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What does the Autumn Statement mean for households on low incomes?

New measures will significantly limit low-income families’ exposure to rising costs next year. But as attention shifts to 2023, they are about to face the worst winter many will remember.

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More could and should have been done to protect households on low incomes:

  • April 2023 benefit uprating is a huge relief, but people cannot wait for April – we have been calling for additional support now as we head into winter.
  • New measures will offset much of the extra costs next year for poorest families.
  • Failing to unfreeze Local Housing Allowance is a serious omission that will hit renters hard.
  • Overall, many low-income households will still be worse off next year.
  • Investment in, and reform of, social security is still urgently needed to ensure that people can never be left without enough to afford the essentials.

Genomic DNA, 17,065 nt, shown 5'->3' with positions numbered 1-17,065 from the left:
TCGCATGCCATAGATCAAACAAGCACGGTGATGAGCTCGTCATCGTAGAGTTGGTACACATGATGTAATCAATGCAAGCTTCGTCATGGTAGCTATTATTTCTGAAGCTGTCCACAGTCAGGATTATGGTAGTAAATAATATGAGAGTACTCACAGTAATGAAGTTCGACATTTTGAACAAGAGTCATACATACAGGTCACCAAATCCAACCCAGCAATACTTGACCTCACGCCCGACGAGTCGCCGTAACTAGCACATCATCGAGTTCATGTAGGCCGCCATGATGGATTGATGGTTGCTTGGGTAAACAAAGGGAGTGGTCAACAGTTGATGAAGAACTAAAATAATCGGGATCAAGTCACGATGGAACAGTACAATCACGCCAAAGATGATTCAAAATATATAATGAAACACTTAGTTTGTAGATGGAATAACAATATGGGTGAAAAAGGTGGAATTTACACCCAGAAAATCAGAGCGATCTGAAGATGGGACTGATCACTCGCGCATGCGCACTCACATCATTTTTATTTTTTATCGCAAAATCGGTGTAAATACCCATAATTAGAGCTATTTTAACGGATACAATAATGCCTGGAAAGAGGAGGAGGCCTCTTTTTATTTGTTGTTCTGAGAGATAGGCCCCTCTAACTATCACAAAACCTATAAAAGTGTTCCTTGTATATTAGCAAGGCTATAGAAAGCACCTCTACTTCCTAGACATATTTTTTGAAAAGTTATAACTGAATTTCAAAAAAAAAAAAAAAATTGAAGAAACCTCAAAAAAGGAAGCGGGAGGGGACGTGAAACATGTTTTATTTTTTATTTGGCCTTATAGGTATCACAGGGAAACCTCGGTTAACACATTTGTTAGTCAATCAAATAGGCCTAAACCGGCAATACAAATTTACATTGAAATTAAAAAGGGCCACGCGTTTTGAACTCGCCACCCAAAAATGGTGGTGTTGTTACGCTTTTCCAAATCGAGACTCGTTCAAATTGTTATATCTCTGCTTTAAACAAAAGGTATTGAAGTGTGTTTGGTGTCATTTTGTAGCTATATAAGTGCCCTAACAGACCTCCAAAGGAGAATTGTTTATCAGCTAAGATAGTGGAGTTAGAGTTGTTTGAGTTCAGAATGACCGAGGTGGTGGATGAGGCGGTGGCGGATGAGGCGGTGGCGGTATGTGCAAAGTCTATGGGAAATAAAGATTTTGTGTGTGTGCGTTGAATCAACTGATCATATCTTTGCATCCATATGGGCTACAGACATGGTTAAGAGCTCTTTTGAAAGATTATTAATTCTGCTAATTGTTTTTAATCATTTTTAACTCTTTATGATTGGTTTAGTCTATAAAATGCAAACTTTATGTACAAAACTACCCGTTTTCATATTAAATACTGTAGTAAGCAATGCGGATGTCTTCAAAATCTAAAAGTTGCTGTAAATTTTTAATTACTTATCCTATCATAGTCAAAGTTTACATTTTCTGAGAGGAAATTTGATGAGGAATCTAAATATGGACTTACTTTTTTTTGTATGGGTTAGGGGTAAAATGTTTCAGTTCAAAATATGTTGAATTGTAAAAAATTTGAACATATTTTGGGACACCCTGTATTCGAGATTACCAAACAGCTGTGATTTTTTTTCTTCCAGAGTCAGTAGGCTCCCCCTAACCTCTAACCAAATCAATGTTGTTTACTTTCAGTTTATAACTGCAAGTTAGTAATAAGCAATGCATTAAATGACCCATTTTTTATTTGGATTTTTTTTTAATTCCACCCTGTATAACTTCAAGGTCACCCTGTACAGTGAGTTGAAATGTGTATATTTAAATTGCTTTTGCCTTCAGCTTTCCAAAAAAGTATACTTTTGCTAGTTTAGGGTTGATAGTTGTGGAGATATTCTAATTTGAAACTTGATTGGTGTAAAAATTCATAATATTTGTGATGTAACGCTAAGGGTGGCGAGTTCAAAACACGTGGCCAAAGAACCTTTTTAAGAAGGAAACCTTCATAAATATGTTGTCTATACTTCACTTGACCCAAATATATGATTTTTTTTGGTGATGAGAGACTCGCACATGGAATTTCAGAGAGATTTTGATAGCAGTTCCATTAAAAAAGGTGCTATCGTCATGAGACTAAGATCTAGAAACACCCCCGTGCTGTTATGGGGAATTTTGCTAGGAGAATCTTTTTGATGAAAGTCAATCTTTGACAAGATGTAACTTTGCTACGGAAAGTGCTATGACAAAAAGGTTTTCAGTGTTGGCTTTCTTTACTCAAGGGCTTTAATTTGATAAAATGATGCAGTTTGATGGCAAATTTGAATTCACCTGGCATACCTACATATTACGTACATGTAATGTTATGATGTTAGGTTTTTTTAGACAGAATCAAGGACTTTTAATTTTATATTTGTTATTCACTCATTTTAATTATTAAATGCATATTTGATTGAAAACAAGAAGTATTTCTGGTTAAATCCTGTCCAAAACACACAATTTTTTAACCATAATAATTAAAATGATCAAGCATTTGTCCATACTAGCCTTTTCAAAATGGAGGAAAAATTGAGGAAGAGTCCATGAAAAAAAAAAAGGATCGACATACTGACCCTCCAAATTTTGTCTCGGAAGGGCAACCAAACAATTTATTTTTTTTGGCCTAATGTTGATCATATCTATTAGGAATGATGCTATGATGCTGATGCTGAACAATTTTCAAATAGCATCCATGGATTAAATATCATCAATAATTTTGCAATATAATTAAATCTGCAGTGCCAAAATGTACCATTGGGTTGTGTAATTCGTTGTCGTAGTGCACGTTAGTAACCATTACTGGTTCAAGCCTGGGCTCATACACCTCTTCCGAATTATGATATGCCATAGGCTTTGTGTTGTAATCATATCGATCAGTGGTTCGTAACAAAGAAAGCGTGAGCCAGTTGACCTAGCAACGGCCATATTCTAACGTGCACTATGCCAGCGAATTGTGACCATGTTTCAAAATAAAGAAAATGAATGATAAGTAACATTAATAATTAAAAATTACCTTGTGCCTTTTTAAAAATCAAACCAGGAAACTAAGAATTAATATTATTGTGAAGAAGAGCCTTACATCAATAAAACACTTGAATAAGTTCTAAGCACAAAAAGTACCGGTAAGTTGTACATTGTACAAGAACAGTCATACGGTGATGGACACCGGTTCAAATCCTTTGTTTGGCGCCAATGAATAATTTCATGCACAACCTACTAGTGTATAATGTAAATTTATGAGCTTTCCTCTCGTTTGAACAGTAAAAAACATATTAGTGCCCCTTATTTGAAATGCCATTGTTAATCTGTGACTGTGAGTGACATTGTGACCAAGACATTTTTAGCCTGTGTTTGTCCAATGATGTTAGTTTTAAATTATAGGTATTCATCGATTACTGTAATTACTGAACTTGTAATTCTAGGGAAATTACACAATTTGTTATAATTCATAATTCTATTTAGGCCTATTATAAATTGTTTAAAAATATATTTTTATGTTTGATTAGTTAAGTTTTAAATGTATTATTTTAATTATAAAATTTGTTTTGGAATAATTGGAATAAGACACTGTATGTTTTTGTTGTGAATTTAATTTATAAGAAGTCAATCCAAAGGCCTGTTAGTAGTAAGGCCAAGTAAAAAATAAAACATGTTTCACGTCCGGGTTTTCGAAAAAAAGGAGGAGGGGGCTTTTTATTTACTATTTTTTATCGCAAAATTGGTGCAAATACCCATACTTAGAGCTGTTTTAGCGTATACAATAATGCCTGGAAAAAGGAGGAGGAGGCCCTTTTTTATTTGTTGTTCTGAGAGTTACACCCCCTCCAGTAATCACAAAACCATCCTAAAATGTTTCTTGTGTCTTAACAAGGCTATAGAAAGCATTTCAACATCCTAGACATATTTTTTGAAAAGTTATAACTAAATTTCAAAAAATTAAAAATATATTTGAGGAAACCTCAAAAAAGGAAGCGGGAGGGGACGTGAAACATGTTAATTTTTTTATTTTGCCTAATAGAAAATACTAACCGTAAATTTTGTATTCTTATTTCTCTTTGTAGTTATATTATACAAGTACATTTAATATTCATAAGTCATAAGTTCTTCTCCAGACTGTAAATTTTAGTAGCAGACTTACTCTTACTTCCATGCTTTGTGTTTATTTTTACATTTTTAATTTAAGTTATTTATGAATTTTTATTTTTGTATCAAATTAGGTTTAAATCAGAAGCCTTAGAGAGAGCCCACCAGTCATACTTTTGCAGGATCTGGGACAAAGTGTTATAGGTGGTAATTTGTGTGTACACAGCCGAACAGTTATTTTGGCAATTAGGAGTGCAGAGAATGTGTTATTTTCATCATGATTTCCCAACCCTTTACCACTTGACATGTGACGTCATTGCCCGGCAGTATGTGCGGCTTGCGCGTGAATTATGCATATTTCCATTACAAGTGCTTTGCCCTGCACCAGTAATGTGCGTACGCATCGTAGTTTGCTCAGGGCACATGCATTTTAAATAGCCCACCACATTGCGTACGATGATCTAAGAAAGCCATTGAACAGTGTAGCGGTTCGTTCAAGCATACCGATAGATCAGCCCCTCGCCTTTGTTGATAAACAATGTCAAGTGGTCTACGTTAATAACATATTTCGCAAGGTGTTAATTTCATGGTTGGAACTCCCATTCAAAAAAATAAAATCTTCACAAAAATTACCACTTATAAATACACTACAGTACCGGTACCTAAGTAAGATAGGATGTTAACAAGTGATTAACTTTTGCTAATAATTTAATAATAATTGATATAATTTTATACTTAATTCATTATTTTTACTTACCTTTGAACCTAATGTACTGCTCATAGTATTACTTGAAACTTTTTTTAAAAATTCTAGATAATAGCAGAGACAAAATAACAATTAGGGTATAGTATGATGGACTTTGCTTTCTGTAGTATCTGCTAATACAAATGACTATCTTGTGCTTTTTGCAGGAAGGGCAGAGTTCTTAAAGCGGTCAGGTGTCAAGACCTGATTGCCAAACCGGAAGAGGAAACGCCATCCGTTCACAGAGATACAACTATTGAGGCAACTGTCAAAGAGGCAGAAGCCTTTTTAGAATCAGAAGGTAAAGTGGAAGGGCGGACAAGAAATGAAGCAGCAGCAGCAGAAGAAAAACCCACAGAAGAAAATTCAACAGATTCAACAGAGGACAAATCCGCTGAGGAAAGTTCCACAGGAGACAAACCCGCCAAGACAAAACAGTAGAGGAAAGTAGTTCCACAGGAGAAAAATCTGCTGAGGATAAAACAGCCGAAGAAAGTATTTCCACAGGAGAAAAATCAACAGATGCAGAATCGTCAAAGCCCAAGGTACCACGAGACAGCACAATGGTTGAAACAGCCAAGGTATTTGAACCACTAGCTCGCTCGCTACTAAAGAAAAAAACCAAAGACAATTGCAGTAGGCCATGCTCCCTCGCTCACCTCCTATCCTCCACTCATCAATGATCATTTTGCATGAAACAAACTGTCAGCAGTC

Relief as families on benefits' incomes rise with inflation - but benefit levels at historic lows

Confirmation that benefits will rise next April in line with 10.1% inflation will be a huge relief to families receiving this income. There had been hints the Government was considering a lower uprating of 5-6%, which would have amounted to the biggest permanent real-terms cut to the basic rate of benefits ever made in a single year. By not going ahead with this cut, the Government has acknowledged that people cannot withstand our safety net being eroded any further.

Unfortunately, this uprating will not happen until next April, rather than being brought forward as we recommended. Low-income families are already struggling with rapidly rising bills and prices, and this winter will be incredibly difficult for many. Increasing benefit incomes early would have provided desperately needed extra help, during a period when energy bills will be particularly high through the cold winter months.